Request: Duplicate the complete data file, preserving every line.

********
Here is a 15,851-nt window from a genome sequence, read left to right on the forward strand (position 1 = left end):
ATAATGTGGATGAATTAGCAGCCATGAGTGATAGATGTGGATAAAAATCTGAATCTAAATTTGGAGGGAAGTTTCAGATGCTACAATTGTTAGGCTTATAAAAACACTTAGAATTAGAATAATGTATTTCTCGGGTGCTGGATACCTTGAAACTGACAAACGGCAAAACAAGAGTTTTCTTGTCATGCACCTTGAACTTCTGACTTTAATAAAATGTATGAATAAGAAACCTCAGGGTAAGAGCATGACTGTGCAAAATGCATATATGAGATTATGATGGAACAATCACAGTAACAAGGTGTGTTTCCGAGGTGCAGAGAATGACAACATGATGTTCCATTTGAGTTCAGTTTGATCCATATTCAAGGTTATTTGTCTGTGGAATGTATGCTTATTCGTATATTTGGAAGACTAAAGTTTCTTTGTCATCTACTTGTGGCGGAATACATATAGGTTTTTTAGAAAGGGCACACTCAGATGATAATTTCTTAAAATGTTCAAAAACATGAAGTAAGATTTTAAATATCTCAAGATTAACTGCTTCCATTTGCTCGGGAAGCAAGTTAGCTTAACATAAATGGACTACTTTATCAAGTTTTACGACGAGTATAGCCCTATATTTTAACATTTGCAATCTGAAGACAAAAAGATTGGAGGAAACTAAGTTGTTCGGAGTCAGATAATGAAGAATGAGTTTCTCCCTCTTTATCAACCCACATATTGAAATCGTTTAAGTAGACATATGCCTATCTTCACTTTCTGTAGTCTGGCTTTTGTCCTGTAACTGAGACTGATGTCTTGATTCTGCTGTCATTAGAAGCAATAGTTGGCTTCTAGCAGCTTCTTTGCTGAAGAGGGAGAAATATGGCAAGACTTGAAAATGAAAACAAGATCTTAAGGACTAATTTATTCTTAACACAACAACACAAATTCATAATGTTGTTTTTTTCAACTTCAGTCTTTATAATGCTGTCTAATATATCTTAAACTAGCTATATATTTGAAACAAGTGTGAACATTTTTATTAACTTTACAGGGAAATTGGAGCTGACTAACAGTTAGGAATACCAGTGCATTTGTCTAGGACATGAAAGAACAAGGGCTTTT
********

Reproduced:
Here is a 15,851-nt window from a genome sequence, read left to right on the forward strand (position 1 = left end):
ATAATGTGGATGAATTAGCAGCCATGAGTGATAGATGTGGATAAAAATCTGAATCTAAATTTGGAGGGAAGTTTCAGATGCTACAATTGTTAGGCTTATAAAAACACTTAGAATTAGAATAATGTATTTCTCGGGTGCTGGATACCTTGAAACTGACAAACGGCAAAACAAGAGTTTTCTTGTCATGCACCTTGAACTTCTGACTTTAATAAAATGTATGAATAAGAAACCTCAGGGTAAGAGCATGACTGTGCAAAATGCATATATGAGATTATGATGGAACAATCACAGTAACAAGGTGTGTTTCCGAGGTGCAGAGAATGACAACATGATGTTCCATTTGAGTTCAGTTTGATCCATATTCAAGGTTATTTGTCTGTGGAATGTATGCTTATTCGTATATTTGGAAGACTAAAGTTTCTTTGTCATCTACTTGTGGCGGAATACATATAGGTTTTTTAGAAAGGGCACACTCAGATGATAATTTCTTAAAATGTTCAAAAACATGAAGTAAGATTTTAAATATCTCAAGATTAACTGCTTCCATTTGCTCGGGAAGCAAGTTAGCTTAACATAAATGGACTACTTTATCAAGTTTTACGACGAGTATAGCCCTATATTTTAACATTTGCAATCTGAAGACAAAAAGATTGGAGGAAACTAAGTTGTTCGGAGTCAGATAATGAAGAATGAGTTTCTCCCTCTTTATCAACCCACATATTGAAATCGTTTAAGTAGACATATGCCTATCTTCACTTTCTGTAGTCTGGCTTTTGTCCTGTAACTGAGACTGATGTCTTGATTCTGCTGTCATTAGAAGCAATAGTTGGCTTCTAGCAGCTTCTTTGCTGAAGAGGGAGAAATATGGCAAGACTTGAAAATGAAAACAAGATCTTAAGGACTAATTTATTCTTAACACAACAACACAAATTCATAATGTTGTTTTTTTCAACTTCAGTCTTTATAATGCTGTCTAATATATCTTAAACTAGCTATATATTTGAAACAAGTGTGAACATTTTTATTAACTTTACAGGGAAATTGGAGCTGACTAACAGTTAGGAATACCAGTGCATTTGTCTAGGACATGAAAGAACAAGGGCTTTT